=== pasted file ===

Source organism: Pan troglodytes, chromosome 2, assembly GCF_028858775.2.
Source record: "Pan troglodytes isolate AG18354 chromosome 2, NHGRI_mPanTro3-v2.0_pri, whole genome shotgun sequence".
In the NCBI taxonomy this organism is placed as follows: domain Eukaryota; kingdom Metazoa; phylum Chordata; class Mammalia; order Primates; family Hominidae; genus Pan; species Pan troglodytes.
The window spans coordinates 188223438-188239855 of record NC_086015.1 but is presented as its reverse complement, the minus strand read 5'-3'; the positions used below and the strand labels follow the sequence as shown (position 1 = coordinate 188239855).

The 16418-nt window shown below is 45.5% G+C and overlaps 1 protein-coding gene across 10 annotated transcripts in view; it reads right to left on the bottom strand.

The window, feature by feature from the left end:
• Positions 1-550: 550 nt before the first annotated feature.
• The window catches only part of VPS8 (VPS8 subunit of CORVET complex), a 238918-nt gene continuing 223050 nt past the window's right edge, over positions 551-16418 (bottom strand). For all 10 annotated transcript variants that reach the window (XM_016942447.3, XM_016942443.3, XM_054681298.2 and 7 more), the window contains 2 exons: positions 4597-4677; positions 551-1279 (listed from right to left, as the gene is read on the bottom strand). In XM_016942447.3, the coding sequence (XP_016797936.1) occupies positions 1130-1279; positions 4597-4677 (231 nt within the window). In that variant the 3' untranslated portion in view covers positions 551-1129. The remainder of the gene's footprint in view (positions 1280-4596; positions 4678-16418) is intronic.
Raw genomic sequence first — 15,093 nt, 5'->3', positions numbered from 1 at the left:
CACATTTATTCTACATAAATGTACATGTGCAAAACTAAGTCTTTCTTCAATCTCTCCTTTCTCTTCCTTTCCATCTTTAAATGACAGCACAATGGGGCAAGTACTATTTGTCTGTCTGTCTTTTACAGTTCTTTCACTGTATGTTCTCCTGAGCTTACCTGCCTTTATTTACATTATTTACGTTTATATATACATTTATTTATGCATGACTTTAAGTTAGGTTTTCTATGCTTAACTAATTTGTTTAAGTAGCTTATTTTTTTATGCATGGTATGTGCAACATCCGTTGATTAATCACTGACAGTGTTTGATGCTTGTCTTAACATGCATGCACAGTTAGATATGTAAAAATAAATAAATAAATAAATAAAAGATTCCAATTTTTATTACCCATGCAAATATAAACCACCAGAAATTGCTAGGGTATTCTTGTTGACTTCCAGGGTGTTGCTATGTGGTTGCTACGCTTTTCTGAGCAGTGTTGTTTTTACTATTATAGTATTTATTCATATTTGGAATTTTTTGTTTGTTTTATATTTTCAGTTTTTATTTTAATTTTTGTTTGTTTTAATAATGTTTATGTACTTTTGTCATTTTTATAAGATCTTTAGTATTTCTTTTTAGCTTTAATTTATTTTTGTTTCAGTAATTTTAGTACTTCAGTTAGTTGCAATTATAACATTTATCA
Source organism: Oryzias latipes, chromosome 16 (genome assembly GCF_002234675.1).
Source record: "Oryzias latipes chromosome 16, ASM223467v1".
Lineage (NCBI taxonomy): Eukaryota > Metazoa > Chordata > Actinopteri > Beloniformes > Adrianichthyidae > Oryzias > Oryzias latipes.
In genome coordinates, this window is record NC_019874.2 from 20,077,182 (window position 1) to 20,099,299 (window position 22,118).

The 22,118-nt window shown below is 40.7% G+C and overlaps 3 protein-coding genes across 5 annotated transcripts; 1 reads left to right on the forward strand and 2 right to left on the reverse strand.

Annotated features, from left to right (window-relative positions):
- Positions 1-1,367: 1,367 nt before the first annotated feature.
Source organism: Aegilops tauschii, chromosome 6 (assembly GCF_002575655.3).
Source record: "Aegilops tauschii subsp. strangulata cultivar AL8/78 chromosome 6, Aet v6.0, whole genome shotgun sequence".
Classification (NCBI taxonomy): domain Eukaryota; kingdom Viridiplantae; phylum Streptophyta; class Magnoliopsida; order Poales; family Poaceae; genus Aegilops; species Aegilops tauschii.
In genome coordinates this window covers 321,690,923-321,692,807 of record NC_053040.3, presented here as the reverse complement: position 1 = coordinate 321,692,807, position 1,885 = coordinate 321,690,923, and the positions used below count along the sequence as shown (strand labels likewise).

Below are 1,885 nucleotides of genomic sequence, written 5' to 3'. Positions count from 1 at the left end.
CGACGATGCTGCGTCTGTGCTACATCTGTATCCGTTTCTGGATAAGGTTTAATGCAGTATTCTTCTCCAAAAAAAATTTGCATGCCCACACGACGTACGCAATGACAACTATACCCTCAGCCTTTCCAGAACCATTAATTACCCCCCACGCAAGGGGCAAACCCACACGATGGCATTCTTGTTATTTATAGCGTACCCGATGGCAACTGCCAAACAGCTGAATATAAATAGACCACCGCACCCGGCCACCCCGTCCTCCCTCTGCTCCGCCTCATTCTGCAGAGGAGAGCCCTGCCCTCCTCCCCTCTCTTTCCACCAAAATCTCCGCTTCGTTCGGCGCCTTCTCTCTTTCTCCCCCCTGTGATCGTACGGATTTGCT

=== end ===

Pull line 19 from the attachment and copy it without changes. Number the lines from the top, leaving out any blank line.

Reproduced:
Source record: "Aegilops tauschii subsp. strangulata cultivar AL8/78 chromosome 6, Aet v6.0, whole genome shotgun sequence".